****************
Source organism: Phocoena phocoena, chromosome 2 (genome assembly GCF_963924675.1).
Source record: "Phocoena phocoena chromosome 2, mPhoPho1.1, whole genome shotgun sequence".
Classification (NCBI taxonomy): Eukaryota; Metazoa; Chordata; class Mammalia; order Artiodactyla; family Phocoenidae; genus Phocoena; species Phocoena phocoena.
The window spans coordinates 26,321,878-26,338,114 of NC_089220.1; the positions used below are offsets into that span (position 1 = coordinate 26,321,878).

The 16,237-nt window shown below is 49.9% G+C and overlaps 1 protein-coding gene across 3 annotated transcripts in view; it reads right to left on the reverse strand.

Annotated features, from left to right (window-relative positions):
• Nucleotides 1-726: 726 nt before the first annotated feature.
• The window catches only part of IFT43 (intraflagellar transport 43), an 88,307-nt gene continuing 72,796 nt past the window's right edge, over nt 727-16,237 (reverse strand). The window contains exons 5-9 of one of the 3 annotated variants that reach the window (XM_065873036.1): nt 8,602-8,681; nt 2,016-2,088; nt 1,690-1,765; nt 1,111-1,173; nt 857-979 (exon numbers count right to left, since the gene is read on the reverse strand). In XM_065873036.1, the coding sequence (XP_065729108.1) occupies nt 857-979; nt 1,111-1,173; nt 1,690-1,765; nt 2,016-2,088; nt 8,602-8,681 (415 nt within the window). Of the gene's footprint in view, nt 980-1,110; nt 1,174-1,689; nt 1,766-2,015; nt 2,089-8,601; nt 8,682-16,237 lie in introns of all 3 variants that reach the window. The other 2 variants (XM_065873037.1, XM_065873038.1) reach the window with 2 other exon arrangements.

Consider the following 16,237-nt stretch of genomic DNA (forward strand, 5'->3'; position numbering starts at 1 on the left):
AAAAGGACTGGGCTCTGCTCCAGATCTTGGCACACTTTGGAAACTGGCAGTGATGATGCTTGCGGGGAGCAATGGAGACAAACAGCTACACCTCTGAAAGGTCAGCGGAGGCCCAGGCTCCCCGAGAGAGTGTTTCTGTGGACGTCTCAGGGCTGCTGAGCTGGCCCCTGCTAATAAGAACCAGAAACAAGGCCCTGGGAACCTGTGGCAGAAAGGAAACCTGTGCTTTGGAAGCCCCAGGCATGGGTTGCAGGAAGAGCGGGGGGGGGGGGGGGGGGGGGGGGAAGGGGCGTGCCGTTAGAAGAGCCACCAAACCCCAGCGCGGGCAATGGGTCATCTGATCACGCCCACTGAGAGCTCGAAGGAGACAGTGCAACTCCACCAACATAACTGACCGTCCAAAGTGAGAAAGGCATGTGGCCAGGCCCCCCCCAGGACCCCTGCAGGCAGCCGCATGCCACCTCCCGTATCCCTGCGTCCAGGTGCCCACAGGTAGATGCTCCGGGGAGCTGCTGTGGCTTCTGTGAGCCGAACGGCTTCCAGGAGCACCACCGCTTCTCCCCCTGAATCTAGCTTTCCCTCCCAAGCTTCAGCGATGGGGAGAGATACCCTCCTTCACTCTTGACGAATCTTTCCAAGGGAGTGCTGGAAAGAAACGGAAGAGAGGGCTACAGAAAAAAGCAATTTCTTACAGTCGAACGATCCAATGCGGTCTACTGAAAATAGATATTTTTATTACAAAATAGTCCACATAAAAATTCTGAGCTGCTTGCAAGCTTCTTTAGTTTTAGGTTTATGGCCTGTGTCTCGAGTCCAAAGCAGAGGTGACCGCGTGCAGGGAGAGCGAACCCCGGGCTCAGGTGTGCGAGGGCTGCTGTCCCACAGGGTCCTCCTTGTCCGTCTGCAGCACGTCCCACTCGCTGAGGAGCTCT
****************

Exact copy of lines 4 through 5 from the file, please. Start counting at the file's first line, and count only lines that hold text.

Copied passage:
The window spans coordinates 26,321,878-26,338,114 of NC_089220.1; the positions used below are offsets into that span (position 1 = coordinate 26,321,878).

The 16,237-nt window shown below is 49.9% G+C and overlaps 1 protein-coding gene across 3 annotated transcripts in view; it reads right to left on the reverse strand.